New Zealand astronomers have used new scientific techniques to revise the number of possible Earth-like planets in our galaxy.
The University of Auckland now provides an estimate of around 100 billion possibly habitable planets.
ASTRONOMERS ESTIMATE 100 BILLION HABITABLE EARTH-LIKE PLANETS IN THE MILKY WAY, 50 SEXTILLION IN THE UNIVERSE
The previous hypothesis was closer to 17 billion, a substantial difference.
Using this new data and considering the nearly 500 billion galaxies in the universe leads to a staggering possibility- something like 50 sextillion planets that could contain life as we know it.
The process employed to estimate the new numbers is called gravitational microlensing.
It is currently being used at Mt. John Observatory by a team of New Zealand, and Japanese scientists called MOA.
Gravitational microlensing’s ability to detect objects under extremely low or no light conditions makes it a more exact tool when compared to apparent magnitude, the previously used technique.
Apparent magnitude involved measuring the dimming of stars as planets pass between them and the earth.
Though used by such institutions as the Harvard Smithsonian Center for Astrophysics and the Kepler Space Observatory, apparent magnitude had some major disadvantages.
GRAVITATIONAL MICROLENSING UNLOCKS THE SECRET OF ALIEN LIFE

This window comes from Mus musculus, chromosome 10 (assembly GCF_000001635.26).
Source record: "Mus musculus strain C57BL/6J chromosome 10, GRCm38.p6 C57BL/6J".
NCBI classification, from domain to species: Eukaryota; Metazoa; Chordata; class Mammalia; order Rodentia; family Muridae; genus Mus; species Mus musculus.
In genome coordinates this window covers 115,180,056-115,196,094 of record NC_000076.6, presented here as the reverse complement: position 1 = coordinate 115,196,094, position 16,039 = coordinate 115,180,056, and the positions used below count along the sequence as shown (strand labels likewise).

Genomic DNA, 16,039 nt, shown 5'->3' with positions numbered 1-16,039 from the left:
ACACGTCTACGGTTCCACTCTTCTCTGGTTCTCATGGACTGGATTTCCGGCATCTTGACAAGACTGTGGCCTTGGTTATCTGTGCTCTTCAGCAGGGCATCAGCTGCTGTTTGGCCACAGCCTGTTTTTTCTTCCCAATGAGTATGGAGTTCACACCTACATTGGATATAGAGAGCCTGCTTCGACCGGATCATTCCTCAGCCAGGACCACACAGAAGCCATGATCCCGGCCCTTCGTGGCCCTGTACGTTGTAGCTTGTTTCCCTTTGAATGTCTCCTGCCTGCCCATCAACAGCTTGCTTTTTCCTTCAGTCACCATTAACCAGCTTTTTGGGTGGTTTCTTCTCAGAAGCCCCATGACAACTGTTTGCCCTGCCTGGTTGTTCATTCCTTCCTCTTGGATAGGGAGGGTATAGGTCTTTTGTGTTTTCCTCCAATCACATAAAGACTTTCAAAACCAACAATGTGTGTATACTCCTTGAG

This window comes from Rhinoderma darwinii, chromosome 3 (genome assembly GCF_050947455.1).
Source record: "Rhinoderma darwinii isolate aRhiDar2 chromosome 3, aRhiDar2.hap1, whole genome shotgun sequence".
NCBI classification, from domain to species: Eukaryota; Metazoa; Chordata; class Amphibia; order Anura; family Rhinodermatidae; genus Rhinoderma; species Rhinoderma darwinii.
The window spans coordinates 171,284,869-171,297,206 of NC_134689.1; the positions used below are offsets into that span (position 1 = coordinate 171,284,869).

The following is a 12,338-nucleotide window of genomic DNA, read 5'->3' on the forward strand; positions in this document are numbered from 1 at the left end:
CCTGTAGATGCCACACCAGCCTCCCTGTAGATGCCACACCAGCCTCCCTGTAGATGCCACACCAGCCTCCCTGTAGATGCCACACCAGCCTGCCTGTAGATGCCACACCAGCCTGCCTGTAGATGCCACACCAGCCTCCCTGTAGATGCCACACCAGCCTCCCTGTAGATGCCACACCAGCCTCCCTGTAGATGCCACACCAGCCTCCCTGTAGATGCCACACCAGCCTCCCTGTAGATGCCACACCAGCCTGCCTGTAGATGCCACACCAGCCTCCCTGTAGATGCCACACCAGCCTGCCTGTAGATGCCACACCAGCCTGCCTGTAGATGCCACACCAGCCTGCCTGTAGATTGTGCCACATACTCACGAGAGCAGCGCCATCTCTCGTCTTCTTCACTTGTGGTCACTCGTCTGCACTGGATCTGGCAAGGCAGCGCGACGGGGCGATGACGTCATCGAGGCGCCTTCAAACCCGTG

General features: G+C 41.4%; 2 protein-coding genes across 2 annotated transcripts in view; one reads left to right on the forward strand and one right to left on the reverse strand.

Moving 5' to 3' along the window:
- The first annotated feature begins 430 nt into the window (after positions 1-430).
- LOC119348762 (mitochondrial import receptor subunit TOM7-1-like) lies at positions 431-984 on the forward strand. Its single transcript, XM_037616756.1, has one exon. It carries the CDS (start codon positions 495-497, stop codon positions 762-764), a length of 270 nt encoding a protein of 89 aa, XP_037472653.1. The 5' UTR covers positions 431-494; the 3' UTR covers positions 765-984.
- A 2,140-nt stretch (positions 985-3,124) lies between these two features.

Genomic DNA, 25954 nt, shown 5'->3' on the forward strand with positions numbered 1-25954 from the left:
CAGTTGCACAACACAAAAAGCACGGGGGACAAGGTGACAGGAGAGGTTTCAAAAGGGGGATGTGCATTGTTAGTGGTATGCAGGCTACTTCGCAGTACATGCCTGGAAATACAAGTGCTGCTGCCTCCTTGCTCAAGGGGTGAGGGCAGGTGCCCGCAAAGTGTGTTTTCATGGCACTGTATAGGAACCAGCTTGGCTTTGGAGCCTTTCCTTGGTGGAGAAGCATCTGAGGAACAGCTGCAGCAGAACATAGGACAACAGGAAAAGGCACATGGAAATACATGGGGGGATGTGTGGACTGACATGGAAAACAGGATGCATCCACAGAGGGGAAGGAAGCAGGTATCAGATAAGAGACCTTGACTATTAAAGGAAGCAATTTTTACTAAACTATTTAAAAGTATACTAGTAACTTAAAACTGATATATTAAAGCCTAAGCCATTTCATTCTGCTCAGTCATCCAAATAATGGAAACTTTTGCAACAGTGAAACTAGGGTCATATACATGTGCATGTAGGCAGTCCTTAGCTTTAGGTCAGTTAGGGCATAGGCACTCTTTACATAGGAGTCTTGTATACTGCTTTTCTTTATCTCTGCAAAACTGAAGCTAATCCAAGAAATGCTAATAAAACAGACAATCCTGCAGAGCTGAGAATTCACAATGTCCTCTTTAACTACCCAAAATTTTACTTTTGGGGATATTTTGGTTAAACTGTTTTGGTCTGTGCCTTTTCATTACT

“Kepler finds Earth-sized planets that are quite close to parent stars, ” said Dr. Phil Yock, a representative of the university’s physics department.
“These planets are hotter than Earth.” Scientists have long been skeptical of the possibility of life on such planets that fall too close to their suns.
The circumstellar habitable zone often called the Goldilocks zone, is considered a more likely place for extraterrestrial life as it contains the not too hot, not too cold conditions to support liquid water.
In contrast, gravitational microlensing considers not the dimming of stars but the distortions of quasars, caused by the gravities of objects that move in front of them.
Quasars emit electromagnetic radiation and are observable by radio, infrared, telescope, ultraviolet, and x-ray.
When an object of sufficient gravity passes between a quasar and the earth, the warping of that object's gravity causes a magnification of the quasar’s radiation.
Dr. Yock wants to combine this new data with that previously investigated by apparent magnitude.
“Our proposal is to measure the number of Earth-mass planets orbiting stars at distances typically twice the Sun-Earth distance.
Our planets will, therefore, be cooler than the Earth. By interpolating.
We should get a good estimate of the number of Earth-like, habitable planets in the galaxy.”
New Zealand’s extreme southern position gives it a unique view of the sky while its relatively low population, abundance of rural land and low levels of light pollution make it an excellent place for astral observation.
It is one of only three countries to have an official Gold Rated International Dark Sky Reserve.
It is considered one of the best stargazing locations on earth.